I SPLIT MYSELF TO BE EQUAL and THE LOOSE POWER
- 0 Comments
Exhibition At Austrian Cultural Forum, Yeniköy
I split myself to be equal, Sherine Anis (Austria/Egypt). Entrance Hall. – The loose power, İbrahim Koç (Turkey)
Opening at the Austrian Cultural Forum, Yeniköy, September 27, 7:00 pm
An application form must be filled in per person. For safety reasons, a valid photo ID (ID) is required at the entrance. Please register online.-
Two artists are showing sculptural art works in the space of the Consulate General of Austria in Yeniköy. The Austrian Residency in Yeniköy was a gift of Sultan Abdülhamid II. (1842-1918) in the late 19th Century in respect to the coalition with the German and Austrian-Hungarian Empire in the first World War. The military defeat of this Coalition leaded to the collapse of the three Empires. As a result of the Second World War thousands of European found shelter in the 1923 founded Turkish Republic. Today the New World Order of a globalized world mainly ruled by economical ties and political diplomacy is shaken by a wave of forced migration resolving from wars, draughts and poverty in the Middle- and Far East and in Africa. The world is facing the biggest refugee crisis since World War II.
Austrian artist Sherine Anis is the daughter of Egyptian parents settling to Austria in the 1980th when she was an infant. Her work shows the ongoing process of the search of balance in a trembling world. The internal psychological process is transformed to a fine artistic abstract comment on the current global crisis.
I split myself to be equal is a collection of sculptures installed in the interior of the Austrian Residency. The rough look of eight Ceramics designed in different hand gestures wiggling on high-tech-designed bases out of plastic and some Iron Sticks used to strengthen Walls on Construction sides usually create a humorous contrast to the empire-atmosphere in the entrance Hall of the residency. Hands are parts of a global iconography regarding the representation of regulations: Stop Signs and Go-Signs are often represented by Hand-gestures. The movement of the Hands is in the contrary an important part of underlining individual grace in lots of forms of dancing. Children are exploring the world by grabbing things with their hands. “Burning the fingers” serves as an Idiom for the punishment of individual actions violating the common doctrine. Anis is using an mélange of different layers with fine connotations, or as she expresses herself: “I have the feeling I am stuck in the middle and the global issues are my issues. Therefore my motivation or cue is to show these differences we all share.”…“There is a distinction between religion and belief for example. These days’ talking about religion is like touching a hot pot. No need to burn your hands on this topic, which is splitting the cultures at the moment. None teaches the equality in the difference.”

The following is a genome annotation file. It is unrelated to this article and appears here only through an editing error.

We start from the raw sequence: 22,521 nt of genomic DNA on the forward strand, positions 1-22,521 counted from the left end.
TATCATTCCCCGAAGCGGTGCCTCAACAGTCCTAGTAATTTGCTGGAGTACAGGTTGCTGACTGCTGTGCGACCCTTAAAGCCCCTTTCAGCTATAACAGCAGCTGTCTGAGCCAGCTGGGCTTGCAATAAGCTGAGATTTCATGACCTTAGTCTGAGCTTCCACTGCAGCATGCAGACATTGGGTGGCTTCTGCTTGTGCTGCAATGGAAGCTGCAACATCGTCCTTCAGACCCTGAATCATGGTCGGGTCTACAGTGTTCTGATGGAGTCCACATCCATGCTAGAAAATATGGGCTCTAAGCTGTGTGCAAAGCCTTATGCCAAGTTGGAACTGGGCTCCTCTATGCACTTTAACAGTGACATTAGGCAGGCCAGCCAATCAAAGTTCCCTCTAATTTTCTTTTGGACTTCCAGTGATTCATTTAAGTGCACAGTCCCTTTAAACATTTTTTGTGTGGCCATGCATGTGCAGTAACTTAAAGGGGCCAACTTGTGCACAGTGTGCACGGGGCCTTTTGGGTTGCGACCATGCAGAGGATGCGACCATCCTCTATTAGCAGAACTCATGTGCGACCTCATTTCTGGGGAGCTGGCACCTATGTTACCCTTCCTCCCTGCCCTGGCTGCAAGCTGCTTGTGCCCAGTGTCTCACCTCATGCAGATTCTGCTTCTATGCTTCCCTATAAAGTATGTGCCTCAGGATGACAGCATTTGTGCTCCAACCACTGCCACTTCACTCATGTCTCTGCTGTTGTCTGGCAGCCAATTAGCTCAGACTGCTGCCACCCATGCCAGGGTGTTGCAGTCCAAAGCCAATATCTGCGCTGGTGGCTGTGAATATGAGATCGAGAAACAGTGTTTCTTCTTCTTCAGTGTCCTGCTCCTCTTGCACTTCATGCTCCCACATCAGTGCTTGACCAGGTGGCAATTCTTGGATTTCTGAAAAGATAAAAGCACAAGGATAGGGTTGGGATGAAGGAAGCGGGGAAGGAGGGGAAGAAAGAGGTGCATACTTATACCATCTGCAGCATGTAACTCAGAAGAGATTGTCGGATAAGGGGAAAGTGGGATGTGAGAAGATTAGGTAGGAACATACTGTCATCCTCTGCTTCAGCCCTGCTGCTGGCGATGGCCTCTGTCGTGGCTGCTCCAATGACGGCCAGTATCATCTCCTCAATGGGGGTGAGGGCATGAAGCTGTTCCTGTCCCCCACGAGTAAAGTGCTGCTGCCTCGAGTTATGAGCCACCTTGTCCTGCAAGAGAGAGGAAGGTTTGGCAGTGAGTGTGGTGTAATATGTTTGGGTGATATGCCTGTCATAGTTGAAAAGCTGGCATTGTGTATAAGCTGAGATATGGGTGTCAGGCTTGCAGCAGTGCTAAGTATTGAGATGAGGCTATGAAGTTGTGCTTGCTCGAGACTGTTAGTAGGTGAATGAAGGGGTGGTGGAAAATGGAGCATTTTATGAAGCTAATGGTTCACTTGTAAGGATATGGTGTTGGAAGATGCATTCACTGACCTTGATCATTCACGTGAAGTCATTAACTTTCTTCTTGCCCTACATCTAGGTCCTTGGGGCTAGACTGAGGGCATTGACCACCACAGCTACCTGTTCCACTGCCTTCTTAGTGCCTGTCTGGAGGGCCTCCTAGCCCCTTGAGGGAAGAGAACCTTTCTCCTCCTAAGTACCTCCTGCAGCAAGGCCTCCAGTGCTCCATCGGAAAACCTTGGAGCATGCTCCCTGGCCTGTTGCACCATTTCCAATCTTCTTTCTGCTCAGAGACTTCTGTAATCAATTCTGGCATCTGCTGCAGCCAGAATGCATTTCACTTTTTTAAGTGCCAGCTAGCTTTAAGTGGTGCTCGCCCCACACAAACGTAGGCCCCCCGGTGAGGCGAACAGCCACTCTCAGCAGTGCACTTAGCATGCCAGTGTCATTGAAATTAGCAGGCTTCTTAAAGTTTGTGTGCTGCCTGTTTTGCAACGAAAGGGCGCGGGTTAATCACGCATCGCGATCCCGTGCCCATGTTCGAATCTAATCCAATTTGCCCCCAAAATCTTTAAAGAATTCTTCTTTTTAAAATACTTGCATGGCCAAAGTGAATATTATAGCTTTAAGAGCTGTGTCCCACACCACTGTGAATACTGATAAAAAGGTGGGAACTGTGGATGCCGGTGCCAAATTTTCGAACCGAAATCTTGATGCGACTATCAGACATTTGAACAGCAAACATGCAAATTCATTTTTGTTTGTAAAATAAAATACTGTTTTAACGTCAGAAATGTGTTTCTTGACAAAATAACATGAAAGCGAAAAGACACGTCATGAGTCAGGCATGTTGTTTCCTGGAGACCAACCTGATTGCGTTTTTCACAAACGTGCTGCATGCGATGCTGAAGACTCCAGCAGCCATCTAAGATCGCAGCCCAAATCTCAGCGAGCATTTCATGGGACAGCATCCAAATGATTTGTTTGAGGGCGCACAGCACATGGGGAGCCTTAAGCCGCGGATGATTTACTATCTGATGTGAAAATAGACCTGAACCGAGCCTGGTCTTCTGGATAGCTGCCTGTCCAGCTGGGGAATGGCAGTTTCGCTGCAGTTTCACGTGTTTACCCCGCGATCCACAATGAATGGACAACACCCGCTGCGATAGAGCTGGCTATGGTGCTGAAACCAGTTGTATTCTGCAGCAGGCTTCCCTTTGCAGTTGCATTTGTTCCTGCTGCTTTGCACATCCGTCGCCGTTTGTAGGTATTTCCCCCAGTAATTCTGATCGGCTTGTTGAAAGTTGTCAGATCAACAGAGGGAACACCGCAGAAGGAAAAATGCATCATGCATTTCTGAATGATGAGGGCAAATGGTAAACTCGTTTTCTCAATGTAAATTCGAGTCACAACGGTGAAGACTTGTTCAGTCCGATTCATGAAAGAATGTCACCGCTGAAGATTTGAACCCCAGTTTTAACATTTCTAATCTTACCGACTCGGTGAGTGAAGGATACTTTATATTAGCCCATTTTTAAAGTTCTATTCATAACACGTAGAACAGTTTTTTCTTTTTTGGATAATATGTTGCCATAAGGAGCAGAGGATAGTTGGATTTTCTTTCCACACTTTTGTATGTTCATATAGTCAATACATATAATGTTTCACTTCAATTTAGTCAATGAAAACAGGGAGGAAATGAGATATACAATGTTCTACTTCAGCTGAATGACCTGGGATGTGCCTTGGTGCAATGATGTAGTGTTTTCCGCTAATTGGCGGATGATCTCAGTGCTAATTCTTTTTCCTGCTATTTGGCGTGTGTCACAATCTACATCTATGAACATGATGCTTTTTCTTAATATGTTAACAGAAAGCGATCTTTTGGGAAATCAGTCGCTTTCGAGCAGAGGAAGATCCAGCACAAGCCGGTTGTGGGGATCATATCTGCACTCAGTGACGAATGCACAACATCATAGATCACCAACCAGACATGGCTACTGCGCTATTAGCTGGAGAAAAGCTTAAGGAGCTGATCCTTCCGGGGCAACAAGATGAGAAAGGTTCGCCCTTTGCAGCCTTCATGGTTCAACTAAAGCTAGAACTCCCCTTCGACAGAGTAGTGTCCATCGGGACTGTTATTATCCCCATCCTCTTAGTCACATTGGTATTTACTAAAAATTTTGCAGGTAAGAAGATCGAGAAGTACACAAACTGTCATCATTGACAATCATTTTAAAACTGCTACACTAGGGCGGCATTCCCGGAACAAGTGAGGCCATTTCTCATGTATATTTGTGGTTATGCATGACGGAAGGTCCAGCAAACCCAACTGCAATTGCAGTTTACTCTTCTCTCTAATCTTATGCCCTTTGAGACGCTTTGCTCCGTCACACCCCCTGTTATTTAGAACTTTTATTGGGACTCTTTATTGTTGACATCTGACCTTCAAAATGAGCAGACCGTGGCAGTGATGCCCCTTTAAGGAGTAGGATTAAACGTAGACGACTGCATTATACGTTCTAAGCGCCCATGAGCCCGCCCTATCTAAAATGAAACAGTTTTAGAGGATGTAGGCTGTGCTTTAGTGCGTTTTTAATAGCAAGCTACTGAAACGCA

Installation “The loose power”, Ibrahim Koç (Turkey)
Artist İbrahim Koç was born in Mersin to a family of former Nomads (Yörük). As a youngster he learned the craft of a metal smith in the Forge of his elder brother before he studied Fine Arts and graduated from the Mimar Sinan Academy in İstanbul. Currently he is working on a film comparing the lifestyle of Turkish Yörük with the Aborigines in Australia, where he lived and worked for two years.
“The Loose Power” is a massive three meters sculpture made out of wood. The chair in bright red color is dismissing its function though. It seems to be broken as the result of an unknown intervention on the first sight. On the second it is revealing a sublime commentary on the changing power structures during the past hundred years regarding the space of the installation. Koç is showing this One-Object-Installation artwork at the mahalla Festival and parallel at the Swell Sculpture Festival at the Pacific shores of Gold Coast, Australia, a classical immigrant country historically being approached from the seaside. İbrahim Koç’ installation is a sublime commentary on the changing history rebirthing certain conflicts. The shiny surface of the artwork creates a contradiction to the lose stage of the deformed object. It didn’t age or rot. The dysfunctional chair is an object only quoting its usual function. Created as an art object it symbolizes a stage of loose of power. In spite of its uselessness the red chair on green grass carries a certain kind of grace and beauty to the garden of the today’s Consulate General of Austria. Or as artist İbrahim Koç brings it to the point: “The chair itself is matching to the main idea of the Festival mahalla. A shiny red seating hardly stands on its feet. Still it is saying welcome to all visitors.”